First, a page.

Recipes for low carbon, adaptable design
thesisposted on 20.06.2017 by Rachael C. Grinnell
In order to distinguish essays and pre-prints from academic theses, we have a separate category. These are often much longer text based documents than a paper.
The thesis contributes a more lucid understanding of the potential for interaction amongst different facets of sustainability in the context of building design, providing evidence that the assimilation of diverse and often seemingly unconnected aspects of sustainability is not the unassuming process implicit in the current sustainability discourse. Working inductively and with a focus on two sustainable principles (the current UK government sponsored sustainability agenda, low carbon design, and an alternative interpretation, adaptable design, whose literature is framed in a sometimes complementary, at others antagonistic fashion to the former), this thesis develops an understanding of interaction in building design processes, using publically available documentary evidence and a comparative case-study approach. The thesis describes and categorises instances of interaction arising in the twenty-three case study building design processes, demonstrating both the empirical existence of interaction and improving the theoretical conceptualisation beyond basic ideas of synergy and conflict. Interaction is noted as arising from both technical incompatibilities and project actors interpretation of the agendas themselves: a socio-technical issue. The thesis distinguishes multiple approaches adopted by design teams to managing the entanglement encountered. Interpreting these interaction strategies in their case context, factors driving the selection of a particular approach are inductively derived and combined to form a tentative conceptual framework. This framework aides a systematic comparison across project cases, facilitated by the crisp set qualitative comparative analysis (csQCA) technique. Projects are described as configurations of the identified conditions and, by operationalizing interaction in a manner consistent with case study observation and the existing literatures of adaptable and low carbon design, assessed for successfulness in reconciling the agendas. The technique identifies three causal pathways to successful reconciliations of adaptable and low carbon design. Finally, the thesis makes a methodological contribution, through an evaluation of the application of QCA to a novel problem space (socio-technical, project-orientated problems of the built environment). Through the richness of documentary data obtained for study, it also demonstrates the potential effectiveness of documents as primary sources in the field of building design, where they are often relegated to a supporting role.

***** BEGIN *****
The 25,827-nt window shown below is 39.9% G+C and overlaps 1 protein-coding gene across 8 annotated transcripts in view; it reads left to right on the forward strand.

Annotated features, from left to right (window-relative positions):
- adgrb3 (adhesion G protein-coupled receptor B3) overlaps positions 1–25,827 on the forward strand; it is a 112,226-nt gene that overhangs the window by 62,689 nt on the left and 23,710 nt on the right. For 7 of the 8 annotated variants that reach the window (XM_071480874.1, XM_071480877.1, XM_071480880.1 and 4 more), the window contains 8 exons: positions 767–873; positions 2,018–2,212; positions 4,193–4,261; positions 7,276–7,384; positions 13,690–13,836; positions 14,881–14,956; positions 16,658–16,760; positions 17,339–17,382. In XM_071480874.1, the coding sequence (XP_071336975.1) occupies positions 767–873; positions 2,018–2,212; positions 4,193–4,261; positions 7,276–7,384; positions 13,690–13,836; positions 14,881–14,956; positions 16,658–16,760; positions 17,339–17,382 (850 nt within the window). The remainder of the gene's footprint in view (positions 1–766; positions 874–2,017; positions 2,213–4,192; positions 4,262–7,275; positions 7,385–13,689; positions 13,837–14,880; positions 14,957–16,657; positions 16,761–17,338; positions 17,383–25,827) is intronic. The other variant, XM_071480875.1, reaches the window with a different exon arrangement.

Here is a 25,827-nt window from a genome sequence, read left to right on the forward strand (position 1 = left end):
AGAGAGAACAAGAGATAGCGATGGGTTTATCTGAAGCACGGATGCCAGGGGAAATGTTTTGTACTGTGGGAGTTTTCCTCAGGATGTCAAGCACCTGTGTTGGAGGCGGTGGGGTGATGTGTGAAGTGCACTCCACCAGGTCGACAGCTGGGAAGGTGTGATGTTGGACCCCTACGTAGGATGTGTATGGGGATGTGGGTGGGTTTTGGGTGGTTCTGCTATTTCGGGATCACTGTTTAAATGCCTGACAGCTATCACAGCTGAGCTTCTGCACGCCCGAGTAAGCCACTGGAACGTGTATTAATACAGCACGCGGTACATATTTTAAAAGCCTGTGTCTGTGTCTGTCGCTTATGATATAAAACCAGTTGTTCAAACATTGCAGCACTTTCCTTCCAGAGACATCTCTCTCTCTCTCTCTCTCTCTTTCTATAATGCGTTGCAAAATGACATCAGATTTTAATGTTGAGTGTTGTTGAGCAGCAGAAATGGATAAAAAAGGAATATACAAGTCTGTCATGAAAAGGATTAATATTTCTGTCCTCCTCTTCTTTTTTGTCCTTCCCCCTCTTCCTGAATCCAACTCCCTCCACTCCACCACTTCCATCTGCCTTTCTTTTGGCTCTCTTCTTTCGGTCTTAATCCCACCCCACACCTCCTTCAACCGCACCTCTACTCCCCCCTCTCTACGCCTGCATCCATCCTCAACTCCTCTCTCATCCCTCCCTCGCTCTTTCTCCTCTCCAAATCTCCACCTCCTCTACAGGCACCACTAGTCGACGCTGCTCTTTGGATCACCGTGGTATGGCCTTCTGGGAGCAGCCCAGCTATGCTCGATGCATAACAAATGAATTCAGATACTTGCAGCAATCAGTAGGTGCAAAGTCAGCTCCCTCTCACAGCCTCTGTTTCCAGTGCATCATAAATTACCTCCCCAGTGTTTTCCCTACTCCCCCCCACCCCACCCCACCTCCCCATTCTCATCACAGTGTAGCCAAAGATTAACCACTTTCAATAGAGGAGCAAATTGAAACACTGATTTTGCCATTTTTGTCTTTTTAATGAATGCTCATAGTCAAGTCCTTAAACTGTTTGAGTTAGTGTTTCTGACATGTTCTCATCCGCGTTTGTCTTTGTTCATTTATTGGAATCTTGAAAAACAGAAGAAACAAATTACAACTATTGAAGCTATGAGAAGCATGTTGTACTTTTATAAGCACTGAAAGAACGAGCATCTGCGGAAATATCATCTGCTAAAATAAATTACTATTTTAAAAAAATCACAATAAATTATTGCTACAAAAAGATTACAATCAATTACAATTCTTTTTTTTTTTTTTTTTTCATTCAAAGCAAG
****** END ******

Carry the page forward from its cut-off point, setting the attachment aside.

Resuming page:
- Architecture, Building and Civil Engineering